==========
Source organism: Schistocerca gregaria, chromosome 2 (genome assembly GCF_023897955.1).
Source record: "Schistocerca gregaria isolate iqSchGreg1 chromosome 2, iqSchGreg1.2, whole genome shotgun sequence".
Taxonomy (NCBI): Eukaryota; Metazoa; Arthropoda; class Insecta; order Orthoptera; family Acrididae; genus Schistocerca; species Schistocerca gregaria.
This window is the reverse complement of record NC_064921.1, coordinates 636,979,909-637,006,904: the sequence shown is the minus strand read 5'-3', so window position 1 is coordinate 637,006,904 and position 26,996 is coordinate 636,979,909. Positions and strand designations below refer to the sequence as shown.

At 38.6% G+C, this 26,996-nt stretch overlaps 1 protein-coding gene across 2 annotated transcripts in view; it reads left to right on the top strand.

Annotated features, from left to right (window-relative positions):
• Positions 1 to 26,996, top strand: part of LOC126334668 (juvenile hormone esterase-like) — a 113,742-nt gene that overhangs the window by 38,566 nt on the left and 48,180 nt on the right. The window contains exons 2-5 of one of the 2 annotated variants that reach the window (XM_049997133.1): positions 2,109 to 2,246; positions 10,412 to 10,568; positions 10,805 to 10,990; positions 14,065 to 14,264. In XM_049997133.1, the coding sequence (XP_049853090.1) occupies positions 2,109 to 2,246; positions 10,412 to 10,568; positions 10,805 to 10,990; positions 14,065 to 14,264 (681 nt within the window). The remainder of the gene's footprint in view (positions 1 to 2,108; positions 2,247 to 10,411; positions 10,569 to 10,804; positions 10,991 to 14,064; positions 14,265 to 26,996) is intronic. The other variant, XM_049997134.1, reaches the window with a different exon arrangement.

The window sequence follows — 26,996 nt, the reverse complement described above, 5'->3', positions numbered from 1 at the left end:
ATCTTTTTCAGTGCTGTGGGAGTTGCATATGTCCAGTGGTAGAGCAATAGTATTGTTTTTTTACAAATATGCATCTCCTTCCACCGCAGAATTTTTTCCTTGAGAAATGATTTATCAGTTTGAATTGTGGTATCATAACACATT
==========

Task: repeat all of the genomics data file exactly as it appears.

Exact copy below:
Source organism: Schistocerca gregaria, chromosome 2 (genome assembly GCF_023897955.1).
Source record: "Schistocerca gregaria isolate iqSchGreg1 chromosome 2, iqSchGreg1.2, whole genome shotgun sequence".
Taxonomy (NCBI): Eukaryota; Metazoa; Arthropoda; class Insecta; order Orthoptera; family Acrididae; genus Schistocerca; species Schistocerca gregaria.
This window is the reverse complement of record NC_064921.1, coordinates 636,979,909-637,006,904: the sequence shown is the minus strand read 5'-3', so window position 1 is coordinate 637,006,904 and position 26,996 is coordinate 636,979,909. Positions and strand designations below refer to the sequence as shown.

At 38.6% G+C, this 26,996-nt stretch overlaps 1 protein-coding gene across 2 annotated transcripts in view; it reads left to right on the top strand.

Annotated features, from left to right (window-relative positions):
• Positions 1 to 26,996, top strand: part of LOC126334668 (juvenile hormone esterase-like) — a 113,742-nt gene that overhangs the window by 38,566 nt on the left and 48,180 nt on the right. The window contains exons 2-5 of one of the 2 annotated variants that reach the window (XM_049997133.1): positions 2,109 to 2,246; positions 10,412 to 10,568; positions 10,805 to 10,990; positions 14,065 to 14,264. In XM_049997133.1, the coding sequence (XP_049853090.1) occupies positions 2,109 to 2,246; positions 10,412 to 10,568; positions 10,805 to 10,990; positions 14,065 to 14,264 (681 nt within the window). The remainder of the gene's footprint in view (positions 1 to 2,108; positions 2,247 to 10,411; positions 10,569 to 10,804; positions 10,991 to 14,064; positions 14,265 to 26,996) is intronic. The other variant, XM_049997134.1, reaches the window with a different exon arrangement.

The window sequence follows — 26,996 nt, the reverse complement described above, 5'->3', positions numbered from 1 at the left end:
ATCTTTTTCAGTGCTGTGGGAGTTGCATATGTCCAGTGGTAGAGCAATAGTATTGTTTTTTTACAAATATGCATCTCCTTCCACCGCAGAATTTTTTCCTTGAGAAATGATTTATCAGTTTGAATTGTGGTATCATAACACATT